I can only imagine how many trips to the bank the folks who came up with that Nike slogan have made. That, and their very recognizable “swoosh” mark, created by Carolyn Davidson, then a graphic design student at Portland State U. Phil Knight, the company’s co-founder, wanted a design to convey speed and motion. With this in mind, Mr. Knight chose this representation of Nike’s wing. And, of course, with Nike being the Greek goddess of victory, that must have seemed appropriate to the branding department.
I also think their phrase “Just Do It” is brilliant. I see plenty of young competitors in my school nurse’s office with minor bump and bruises due to their budding athletic experience. I have to remind myself that at this stage, these kids are on the steep end of the learning curve when it comes to sore muscles and growling coaches. For most of them, it’s a matter of ice, NSAIDs, maybe a little taping, no whining allowed, back to class. Continue reading “Just do it!”
I’ve heard the phrase, “patience of Job”, which seems a bit overstated, at least on a cursory first reading of the account. Not that I would have done any better, and most probably a lot worse. The idea is that, despite all his suffering, he never let go of God. Okay, I get that.
Then there’s this one: “wisdom of Solomon”. As the account reads, God had given Solomon a blank check, and instead of riches and fame, he humbly asked for wisdom. God was pretty happy about that, and gave the new king riches and fame in addition to the wisdom. That’s pretty neat. Continue reading “Applied wisdom”
If anyone in history had it made, it was Solomon. Then this happened:
“The LORD was very angry with Solomon, for his heart had turned away from the LORD, the God of Israel, who had appeared to him twice.”
Unbeknownst to the king, there had been some things in the works “under the radar”, so to speak, for many years. (One doesn’t generally get to the top of social food chain by making lots of friends; Solomon was, after all, a son of King David, a true man of war.) All of these situations could have been avoided: two had been providentially held in check, (1 Kings 11:14-25), and the other was actually instigated by God Himself (1 Kings 11: 26-39). All three were about to be unleashed because Continue reading “An ounce of prevention…”
I’m writing this with a migraine. I hate them. But my mother had them, my brother used to have them, so I’m following in a fine, well-trod family tradition, not one I would recommend.
I first noticed it around 3:30 this morning, but chose to “wait and see” hoping it was only a simple headache that would go away if I fell back to sleep–mild case of denial, that. People with true migraine syndrome will understand that the medication prescribed by the physician works more efficiently (translation: faster, more complete relief) when taken at the first Continue reading “Migraine morning”
I remember sitting in a school-age Bible class many (and I mean many) years ago learning about this king named Solomon, about all the neat things he did, about how he loved and followed God like his father King David had done, etc, etc. Neat story, until the teacher told us about how Solomon turned away from God later in life. ..my reaction was something like “What!? No!!” I was truly disappointed (being the sucker for happy endings that I was and still am). To put it bluntly, Old Sol liked the ladies—a lot of them. And as if that didn’t make things complicated enough (which it always does, let’s get real) he started liking non-Israelites also, adding them to his burgeoning harem.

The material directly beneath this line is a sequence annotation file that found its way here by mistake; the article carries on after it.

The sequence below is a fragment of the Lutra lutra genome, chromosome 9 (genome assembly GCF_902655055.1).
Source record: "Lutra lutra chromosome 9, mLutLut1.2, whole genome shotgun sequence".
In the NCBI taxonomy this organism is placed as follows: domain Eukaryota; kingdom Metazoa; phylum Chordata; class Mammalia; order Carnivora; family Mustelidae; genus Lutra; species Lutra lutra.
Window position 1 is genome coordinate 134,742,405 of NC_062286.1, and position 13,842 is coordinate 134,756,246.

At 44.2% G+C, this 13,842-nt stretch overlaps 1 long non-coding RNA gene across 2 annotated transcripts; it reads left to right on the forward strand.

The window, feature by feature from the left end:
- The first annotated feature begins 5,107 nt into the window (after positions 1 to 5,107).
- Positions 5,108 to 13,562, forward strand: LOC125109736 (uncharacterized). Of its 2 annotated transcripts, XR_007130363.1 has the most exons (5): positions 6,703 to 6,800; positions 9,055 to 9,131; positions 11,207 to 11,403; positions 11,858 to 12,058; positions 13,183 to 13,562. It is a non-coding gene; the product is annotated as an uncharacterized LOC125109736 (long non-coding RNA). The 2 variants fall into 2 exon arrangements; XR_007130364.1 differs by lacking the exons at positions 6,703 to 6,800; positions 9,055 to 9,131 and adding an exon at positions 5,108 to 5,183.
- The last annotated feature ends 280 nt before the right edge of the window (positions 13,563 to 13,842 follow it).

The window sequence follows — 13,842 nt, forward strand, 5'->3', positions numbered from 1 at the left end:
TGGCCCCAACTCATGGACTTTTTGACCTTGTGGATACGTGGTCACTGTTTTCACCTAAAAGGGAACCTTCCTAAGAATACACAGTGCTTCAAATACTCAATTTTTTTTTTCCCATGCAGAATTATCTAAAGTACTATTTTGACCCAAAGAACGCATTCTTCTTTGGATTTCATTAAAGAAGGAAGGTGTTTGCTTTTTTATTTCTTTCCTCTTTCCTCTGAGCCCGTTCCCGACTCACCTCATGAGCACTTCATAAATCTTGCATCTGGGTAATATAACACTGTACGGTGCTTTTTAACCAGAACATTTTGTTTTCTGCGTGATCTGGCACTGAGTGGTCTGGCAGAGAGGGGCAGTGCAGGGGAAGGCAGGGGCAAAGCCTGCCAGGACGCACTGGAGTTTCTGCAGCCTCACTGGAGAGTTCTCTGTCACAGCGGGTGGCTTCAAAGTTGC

The text goes like this:
“In Solomon’s old age, they TURNED HIS HEART to worship other gods instead of being completely faithful to the LORD his God, as his father, David, had been… In this way, Solomon did what was evil in the LORD’s sight; he REFUSED to follow the LORD completely, as his father, David, had done. On the Mount of Olives, east of Jerusalem, he even built a pagan shrine for Chemosh, the detestable god of Moab, and another for Molech, the detestable god of the Ammonites. Solomon built such shrines for all his foreign wives to use for burning incense and sacrificing to their gods. The LORD was very angry with Solomon, for his heart had turned away from the LORD, the God of Israel, WHO HAD APPEARED TO HIM TWICE. He had warned Solomon specifically about worshiping other gods, but Solomon did not listen to the LORD’s command.”
Solomon’s story might not have been so upsetting to this little school girl sitting in Bible class if he had been able to “guard his heart” by—
- …being discriminating in his close relationships. I’m to love all people as Christ does, but that doesn’t mean they all get the same place of influence in my life.
- …whole-hearted devotion to Jesus. That relationship comes first, without which all other relationships never reach their full potential at best, and skew me off course at worst. And, importantly, this devotion is a choice that I make, every day and in every circumstance.
- …remembering and respecting his past experiences with God while at the same time pursuing fresh encounters in that relationship. Relying on the past alone is not enough. Guarding the heart includes keeping current in our face time with the Lord AND (as uncomfortable as it can be at times, admittedly), with His people.
Thanks for readin’! —dawnlizjones
*1 Kings 11:4, 6-9Tyndale House Publishers Inc (2008-06-01). The One Year Bible NLT (One Year Bible: Nlt) (Kindle Locations 19279-19288). Tyndale House Publishers. Kindle Edition.